City should include public in HERC conversations

City should include public in HERC conversations

  • By Janie Leask
  • Thursday, November 16, 2017 8:41am
  • News

Changes are once again in the wind for the old Homer Middle School, fondly known as the HERC. This time, there’s conversations among some City Council members to sell the land and building. The HERC (Homer Education &Recreation Complex) sits on a 4.3-acre chunk of prime Homer real estate on the corner of the Sterling Bypass and Pioneer Avenue which some consider to be the “gateway” into Homer.

In the past, the building has been used as classroom and offices of the UAA KPC Kachemak Bay Campus, temporary offices for city employees during remodel work on other buildings, and the home for the Boys &Girls Club. True to its name, the HERC is currently used as a site for community recreation. Inside there’s youth basketball, Zumba, youth gymnastics, Pickleball and badminton. Outside there’s the skateboard park.

The proposal of erecting a public safety building on the HERC site was recently turned down by the voters, but during this process, the city requested the restriction for educational and recreational use of the HERC be removed and the city get clear title to the property. The Borough agreed, thus paving the way for the city to dispose of or use the property as it wishes … including selling it.

Over the years, the city has discussed several options for the HERC from demolishing the building, mothballing it, to now possibly selling it. Yes, it’s an old building that needs upgrades, but it’s in a prominent location that residents and visitors alike see when they drive into our town and it’s actively being used for recreation. There’s still a cost to be incurred by the city to heat the building to offset any adverse snow load to the roof, so why not keep the building open to the existing groups while exploring possible new uses?

Rather than viewing this venerable old building as a deficit, I would invite the City Council to explore what the HERC can be: a community recreation center, an after school center for our children who are impacted by the new bus schedule, a community park, a site for community classes, etc.

Some Homer City Council members feel the South Peninsula Area Recreation Center (SPARC) can meet the recreation needs in our community. The City provided $189,000 in capital funding for the SPARC and is now, through a 2018 budget amendment, proposing an additional $20,000/year (for 5 years) in operating funds to the SPARC “to help prepare the community for an alternate use of the HERC.”

While the SPARC is a wonderful community asset to which my husband and I have contributed both time and money, it has its limitations. There are not enough hours in the day for the SPARC to absorb all of Homer’s community recreation needs and the SPARC’s flooring doesn’t work for some sports.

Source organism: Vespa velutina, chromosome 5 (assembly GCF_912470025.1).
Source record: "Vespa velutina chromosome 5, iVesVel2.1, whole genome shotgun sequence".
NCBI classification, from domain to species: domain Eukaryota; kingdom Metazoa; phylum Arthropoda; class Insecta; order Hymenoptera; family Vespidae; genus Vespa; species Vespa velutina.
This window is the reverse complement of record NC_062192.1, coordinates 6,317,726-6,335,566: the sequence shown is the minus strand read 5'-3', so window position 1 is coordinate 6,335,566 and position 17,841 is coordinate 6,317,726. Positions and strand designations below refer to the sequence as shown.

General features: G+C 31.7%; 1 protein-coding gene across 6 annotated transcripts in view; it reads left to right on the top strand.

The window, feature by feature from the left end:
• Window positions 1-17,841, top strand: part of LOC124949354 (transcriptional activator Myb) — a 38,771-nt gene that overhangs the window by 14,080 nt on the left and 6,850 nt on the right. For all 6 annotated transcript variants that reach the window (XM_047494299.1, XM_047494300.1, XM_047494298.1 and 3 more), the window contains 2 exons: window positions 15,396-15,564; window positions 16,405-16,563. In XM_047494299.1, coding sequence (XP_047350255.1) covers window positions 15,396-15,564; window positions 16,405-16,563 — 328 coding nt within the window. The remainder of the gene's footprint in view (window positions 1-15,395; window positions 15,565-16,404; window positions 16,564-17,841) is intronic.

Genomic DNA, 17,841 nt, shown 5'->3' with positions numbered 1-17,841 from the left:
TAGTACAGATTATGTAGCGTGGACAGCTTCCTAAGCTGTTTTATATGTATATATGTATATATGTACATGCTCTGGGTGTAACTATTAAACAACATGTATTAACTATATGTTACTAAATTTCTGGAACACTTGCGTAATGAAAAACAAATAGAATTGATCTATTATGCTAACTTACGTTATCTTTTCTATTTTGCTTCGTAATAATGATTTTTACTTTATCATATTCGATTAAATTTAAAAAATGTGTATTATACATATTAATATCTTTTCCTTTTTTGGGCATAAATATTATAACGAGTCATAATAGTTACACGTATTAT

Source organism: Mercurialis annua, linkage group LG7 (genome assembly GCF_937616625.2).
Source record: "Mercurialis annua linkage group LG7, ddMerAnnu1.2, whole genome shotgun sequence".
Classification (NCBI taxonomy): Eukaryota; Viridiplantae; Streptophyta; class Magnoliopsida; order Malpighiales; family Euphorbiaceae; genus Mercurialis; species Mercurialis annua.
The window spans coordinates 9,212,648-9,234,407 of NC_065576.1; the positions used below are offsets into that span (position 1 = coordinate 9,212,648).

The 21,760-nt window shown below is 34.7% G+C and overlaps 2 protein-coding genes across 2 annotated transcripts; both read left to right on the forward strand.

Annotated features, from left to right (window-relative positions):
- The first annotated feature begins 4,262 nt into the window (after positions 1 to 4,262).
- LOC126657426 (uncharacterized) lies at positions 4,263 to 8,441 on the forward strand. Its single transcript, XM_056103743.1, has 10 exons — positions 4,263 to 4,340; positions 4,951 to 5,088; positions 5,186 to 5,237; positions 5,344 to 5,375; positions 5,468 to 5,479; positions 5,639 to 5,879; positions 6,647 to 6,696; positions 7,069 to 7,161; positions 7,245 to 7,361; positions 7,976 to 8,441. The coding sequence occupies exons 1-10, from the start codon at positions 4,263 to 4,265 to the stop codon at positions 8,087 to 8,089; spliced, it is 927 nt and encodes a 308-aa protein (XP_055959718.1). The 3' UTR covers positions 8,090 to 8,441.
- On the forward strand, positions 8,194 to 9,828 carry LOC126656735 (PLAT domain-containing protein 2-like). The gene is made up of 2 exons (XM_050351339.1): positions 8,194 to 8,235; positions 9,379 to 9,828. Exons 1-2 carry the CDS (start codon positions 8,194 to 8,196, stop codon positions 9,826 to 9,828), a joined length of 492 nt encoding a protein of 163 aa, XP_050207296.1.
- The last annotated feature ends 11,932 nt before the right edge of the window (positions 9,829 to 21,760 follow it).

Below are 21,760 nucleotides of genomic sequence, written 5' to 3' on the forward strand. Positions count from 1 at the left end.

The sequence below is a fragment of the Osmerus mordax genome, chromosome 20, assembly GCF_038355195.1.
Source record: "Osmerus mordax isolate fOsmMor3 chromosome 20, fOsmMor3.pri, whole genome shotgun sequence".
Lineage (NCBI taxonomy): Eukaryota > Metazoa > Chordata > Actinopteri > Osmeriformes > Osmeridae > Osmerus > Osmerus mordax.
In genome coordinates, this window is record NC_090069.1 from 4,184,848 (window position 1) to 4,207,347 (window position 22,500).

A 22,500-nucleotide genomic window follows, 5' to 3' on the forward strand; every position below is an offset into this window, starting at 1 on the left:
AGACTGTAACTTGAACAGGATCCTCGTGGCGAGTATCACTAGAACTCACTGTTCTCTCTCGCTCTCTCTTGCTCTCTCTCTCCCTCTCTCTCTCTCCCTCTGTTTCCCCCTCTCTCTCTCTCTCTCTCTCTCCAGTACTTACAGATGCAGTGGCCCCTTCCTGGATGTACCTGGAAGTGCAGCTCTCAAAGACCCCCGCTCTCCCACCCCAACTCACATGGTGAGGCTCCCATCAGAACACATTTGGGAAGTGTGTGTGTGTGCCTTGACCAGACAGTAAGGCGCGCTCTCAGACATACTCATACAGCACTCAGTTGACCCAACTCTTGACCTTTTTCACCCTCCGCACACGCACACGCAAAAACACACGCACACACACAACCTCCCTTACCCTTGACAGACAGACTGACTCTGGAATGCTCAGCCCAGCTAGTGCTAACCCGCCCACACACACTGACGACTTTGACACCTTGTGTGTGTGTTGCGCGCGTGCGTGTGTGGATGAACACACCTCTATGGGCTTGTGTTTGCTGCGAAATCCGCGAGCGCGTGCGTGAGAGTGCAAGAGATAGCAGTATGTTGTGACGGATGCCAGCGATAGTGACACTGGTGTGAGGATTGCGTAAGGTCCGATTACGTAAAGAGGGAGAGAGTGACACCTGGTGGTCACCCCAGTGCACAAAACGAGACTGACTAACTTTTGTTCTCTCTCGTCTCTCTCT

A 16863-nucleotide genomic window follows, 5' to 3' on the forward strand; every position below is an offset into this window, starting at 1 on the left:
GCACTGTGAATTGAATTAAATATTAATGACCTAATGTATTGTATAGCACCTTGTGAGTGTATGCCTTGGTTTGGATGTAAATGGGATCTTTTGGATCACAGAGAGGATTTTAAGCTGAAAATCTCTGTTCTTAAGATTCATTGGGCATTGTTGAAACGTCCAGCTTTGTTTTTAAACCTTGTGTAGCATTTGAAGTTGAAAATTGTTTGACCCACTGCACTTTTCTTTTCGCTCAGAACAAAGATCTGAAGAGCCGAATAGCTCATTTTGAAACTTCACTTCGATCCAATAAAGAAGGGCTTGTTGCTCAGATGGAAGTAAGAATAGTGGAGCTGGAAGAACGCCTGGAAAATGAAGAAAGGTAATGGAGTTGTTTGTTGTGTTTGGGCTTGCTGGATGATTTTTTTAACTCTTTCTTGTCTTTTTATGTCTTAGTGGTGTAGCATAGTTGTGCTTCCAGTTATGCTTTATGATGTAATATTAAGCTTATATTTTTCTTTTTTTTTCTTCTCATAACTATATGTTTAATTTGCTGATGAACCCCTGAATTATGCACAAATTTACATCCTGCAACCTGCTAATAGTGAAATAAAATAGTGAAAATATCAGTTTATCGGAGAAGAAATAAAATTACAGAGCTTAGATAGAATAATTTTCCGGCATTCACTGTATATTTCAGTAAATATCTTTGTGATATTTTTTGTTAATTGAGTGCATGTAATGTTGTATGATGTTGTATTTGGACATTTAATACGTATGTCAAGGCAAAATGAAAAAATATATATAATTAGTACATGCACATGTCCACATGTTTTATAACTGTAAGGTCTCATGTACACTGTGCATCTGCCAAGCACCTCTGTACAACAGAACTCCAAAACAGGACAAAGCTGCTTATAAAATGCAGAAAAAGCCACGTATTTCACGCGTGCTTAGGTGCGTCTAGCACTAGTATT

I urge the City Council to engage the public in a conversation about the HERC before any decision is made which would permanently seal the fate of this important public asset.

Janie Leask is a lifelong Alaskan with a love of recreational sports and a strong belief in community involvement.

More in News

Alaska State Troopers logo.
Anchor Point house fire leaves one dead, one in serious condition

The cause of the fire is under investigation.

Snow and debris from an avalanche can be seen near Mile 45 on the Seward Highway on Monday, March 29, 2021. (Photo courtesy Goldie Shealy)
Center promotes avalanche awareness

The Chugach Avalanche Center in Girdwood will begin its daily forecasts Saturday.

Commercial fishing and other boats are moored in the Homer Harbor in this file photo. (Photo by Michael Armstrong/Homer News)
Seawatch: Historic sockeye run predicted for Bristol Bay

ADF&G says 2022 run could break this year’s record

The entrance to the Mendenhall Glacier Recreation Area in the Tongass National Forest was covered in snow on Friday, Nov. 19, 2021, a day after federal authorities announced the next step in restoring the 2001 Roadless Rule on the forest. (Peter Segall / Juneau Empire)
Feds put freeze on Roadless Rule rollback

On the Roadless Rule again.

Alaska man pleads not guilty to threatening 2 US senators

If convicted, he could face a maximum sentence of 50 years in prison.

Commercial fishing vessels are seen here on the Kenai River on July 10, 2020. (Photo by Brian Mazurek/Peninsula Clarion)
Fishing industry takes a hit during pandemic

Overall fish harvesting jobs in Alaska dropped by the widest margin since 2000 — 14.1% — in 2020.

FILE - The Olympic rings stand atop a sign at the entrance to the Squaw Valley Ski Resort in Olympic Valley, Calif., on July 8, 2020. U.S. Interior Secretary Deb Haaland on Friday, Nov. 19, 2021, declared "squaw" to be a derogatory term and said she is taking steps to remove the term from federal government use and to replace other derogatory place names. The popular California ski resort changed its name to Palisades Tahoe earlier this year. (AP Photo/Haven Daley, File)
Interior secretary seeks to rid U.S. of derogatory place names

ALBUQUERQUE, N.M. — U.S. Interior Secretary Deb Haaland on Friday formally declared… Continue reading

Most Read